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ON FAITH & MEDIA View Comments

Turbo

By
Joseph McAleer
Source: Catholic News Service


Turbo, center, voiced by Ryan Reynolds, is shown in a scene from the animated movie "Turbo."
Aesop's fable of the tortoise and the hare gets a Formula One makeover in "Turbo" (DreamWorks), a rollicking 3-D animated comedy about a garden snail whose wish for super-speed is unexpectedly granted.

Directed and co-written by newcomer David Soren, "Turbo" is a warmhearted family adventure that champions the underdog in the spirit of Rocky Balboa.

In the tomato patch of a suburban Los Angeles home lives a colony of snails, whose daily regimen is to harvest the ripest of fruit for consumption, while avoiding predators like birds, lawnmowers and obnoxious kids. It's a mundane existence from which Theo (voice of Ryan Reynolds) longs to escape.

Theo's passion is speed, and he commandeers the homeowner's VCR at night to watch Grand Prix racing, especially the exploits of champion driver Guy Gagne (voice of Bill Hader).

He takes to heart Guy's mantra, "No dream's too big and no dreamer's too small," much to the chagrin of Theo's more practical-minded brother snail, Chet (voice of Paul Giamatti).

Watching the cars zooming along the freeway one evening, Theo is sucked into the engine of a souped-up drag racer. Doused with chemicals, he undergoes a physical transformation a la Spider-Man. Suddenly, he's capable of speeds exceeding 200 mph -- and adopts a new moniker, Turbo.

Turbo's superpowers are put to good use when he chases a crow that has snatched Chet. He saves his brother, but they find themselves in a down-and-out strip mall anchored by the Dos Bros Tacos shack, run by brothers Angelo (voice of Luis Guzman) and Tito (voice of Michael Pena).

Sensible Angelo manages the failing business, while lazy Tito schemes for new customers. When the snails drop into his lap, he's delighted, as he "races" snails in his spare time. But Turbo is no ordinary snail now, and his super-speed shocks Tito ("Santa Maria!" he exclaims, in the film's sole reference to Christianity) and inspires him to dream big.

Against Angelo's wishes, Tito rallies his fellow shopowners to join him on a cross-country odyssey to enter Turbo in the Indianapolis 500, where he will be pitted against his idol, Guy.

Joining Turbo as his pit crew are a rout of eccentric but similar-minded snails with names like Whiplash (voice of Samuel L. Jackson), Burn (voice of Maya Rudolph), and Skid Mark (voice of Ben Schwartz).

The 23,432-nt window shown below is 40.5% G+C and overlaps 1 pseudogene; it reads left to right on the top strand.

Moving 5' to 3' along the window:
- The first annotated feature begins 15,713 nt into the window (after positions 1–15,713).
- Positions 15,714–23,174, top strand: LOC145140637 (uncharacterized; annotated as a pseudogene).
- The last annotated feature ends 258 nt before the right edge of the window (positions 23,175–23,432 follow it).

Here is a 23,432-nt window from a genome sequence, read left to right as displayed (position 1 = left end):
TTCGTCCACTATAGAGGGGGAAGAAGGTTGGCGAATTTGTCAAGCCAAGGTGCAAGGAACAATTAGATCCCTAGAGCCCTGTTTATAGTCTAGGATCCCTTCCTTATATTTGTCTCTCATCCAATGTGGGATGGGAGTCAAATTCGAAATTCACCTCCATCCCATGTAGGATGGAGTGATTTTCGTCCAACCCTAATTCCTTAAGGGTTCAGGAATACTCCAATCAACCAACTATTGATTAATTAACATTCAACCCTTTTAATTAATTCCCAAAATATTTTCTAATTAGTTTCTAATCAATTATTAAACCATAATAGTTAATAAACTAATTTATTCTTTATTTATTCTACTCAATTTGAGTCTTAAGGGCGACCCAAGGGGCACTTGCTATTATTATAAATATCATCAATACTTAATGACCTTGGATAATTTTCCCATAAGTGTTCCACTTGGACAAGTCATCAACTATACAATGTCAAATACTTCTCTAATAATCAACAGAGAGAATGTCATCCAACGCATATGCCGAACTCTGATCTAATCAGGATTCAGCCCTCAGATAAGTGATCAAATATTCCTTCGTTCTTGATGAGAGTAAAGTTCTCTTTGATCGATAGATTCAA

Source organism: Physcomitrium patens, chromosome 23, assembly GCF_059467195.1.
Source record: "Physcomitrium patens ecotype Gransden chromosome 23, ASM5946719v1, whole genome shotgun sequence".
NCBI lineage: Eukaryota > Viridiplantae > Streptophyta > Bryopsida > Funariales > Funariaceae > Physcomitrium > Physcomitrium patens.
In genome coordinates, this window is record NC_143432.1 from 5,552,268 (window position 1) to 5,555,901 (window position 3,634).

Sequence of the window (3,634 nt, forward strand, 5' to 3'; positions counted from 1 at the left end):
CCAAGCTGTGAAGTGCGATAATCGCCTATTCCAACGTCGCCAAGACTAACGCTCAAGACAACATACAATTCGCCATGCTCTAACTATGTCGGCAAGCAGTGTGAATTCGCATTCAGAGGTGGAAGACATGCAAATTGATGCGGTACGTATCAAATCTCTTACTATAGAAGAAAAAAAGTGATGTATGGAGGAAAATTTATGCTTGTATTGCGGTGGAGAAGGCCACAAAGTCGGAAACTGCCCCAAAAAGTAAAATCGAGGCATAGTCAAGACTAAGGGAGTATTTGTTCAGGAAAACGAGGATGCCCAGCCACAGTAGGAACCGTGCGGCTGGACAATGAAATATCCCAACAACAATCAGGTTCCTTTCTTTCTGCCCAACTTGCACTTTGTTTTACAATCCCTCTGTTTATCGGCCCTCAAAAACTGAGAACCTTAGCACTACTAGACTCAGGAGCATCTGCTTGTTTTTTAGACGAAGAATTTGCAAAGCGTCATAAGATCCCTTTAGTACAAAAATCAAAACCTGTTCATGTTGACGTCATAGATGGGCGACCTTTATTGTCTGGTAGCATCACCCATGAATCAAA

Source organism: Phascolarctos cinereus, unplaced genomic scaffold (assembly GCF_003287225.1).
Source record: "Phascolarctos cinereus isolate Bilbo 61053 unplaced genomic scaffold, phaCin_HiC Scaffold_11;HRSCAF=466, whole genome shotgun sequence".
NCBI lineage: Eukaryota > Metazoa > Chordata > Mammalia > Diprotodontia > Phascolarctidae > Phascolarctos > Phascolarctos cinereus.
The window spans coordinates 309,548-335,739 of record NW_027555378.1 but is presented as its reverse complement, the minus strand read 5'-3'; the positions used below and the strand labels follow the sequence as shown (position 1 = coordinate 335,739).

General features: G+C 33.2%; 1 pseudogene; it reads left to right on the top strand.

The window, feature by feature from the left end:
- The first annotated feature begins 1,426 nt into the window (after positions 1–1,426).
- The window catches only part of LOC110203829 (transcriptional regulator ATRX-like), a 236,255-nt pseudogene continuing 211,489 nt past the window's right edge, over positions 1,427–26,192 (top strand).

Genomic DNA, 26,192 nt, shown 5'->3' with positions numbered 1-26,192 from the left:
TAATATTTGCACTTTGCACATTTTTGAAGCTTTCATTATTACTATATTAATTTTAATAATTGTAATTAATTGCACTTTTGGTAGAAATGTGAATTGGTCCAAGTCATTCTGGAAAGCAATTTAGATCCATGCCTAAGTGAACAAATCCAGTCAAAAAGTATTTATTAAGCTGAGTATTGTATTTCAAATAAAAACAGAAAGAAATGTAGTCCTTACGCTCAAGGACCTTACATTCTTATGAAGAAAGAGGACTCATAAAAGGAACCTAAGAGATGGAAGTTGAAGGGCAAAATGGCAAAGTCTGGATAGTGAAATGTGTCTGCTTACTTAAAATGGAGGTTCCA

What ensues is a tale of two brothers, human and escargot, and how chasing a seemingly impossible dream strengthens the bonds of love and trust.

Chet, like Angelo, is a realist, concerned for his brother's safety and mental health.

"What will happen if you wake up tomorrow and your powers are gone?" he asks.

"Then I better make the most of today," Turbo replies.

Indeed he does, and this Little Mollusk That Could roars around the track to a thumping soundtrack which includes -- naturally -- Survivor's "Eye of the Tiger" theme from "Rocky III."

Cartoonish action sequences involving menacing birds and car crashes may frighten the smallest youngsters, but "Turbo" is silly and innocent fun for all ages.

The film contains a few perilous situations. The Catholic News Service classification is A-I -- general patronage. The Motion Picture Association of America rating is PG -- parental guidance suggested. Some material may not be suitable for children.

*****
Joseph McAleer is a guest reviewer for Catholic News Service.





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Raymond Lull: Raymond worked all his life to promote the missions and died a missionary to North Africa. 
<p>Raymond was born at Palma on the island of Mallorca in the Mediterranean Sea. He earned a position in the king’s court there. One day a sermon inspired him to dedicate his life to working for the conversion of the Muslims in North Africa. He became a Secular Franciscan and founded a college where missionaries could learn the Arabic they would need in the missions. Retiring to solitude, he spent nine years as a hermit. During that time he wrote on all branches of knowledge, a work which earned him the title "Enlightened Doctor." </p><p>Raymond then made many trips through Europe to interest popes, kings and princes in establishing special colleges to prepare future missionaries. He achieved his goal in 1311 when the Council of Vienne ordered the creation of chairs of Hebrew, Arabic and Chaldean at the universities of Bologna, Oxford, Paris and Salamanca. At the age of 79, Raymond went to North Africa in 1314 to be a missionary himself. An angry crowd of Muslims stoned him in the city of Bougie. Genoese merchants took him back to Mallorca, where he died. Raymond was beatified in 1514.</p> American Catholic Blog Let’s not forget these words: The Lord never tires of forgiving us, never. The problem is that we grow tired; we don’t want to ask, we grow tired of asking for forgiveness.

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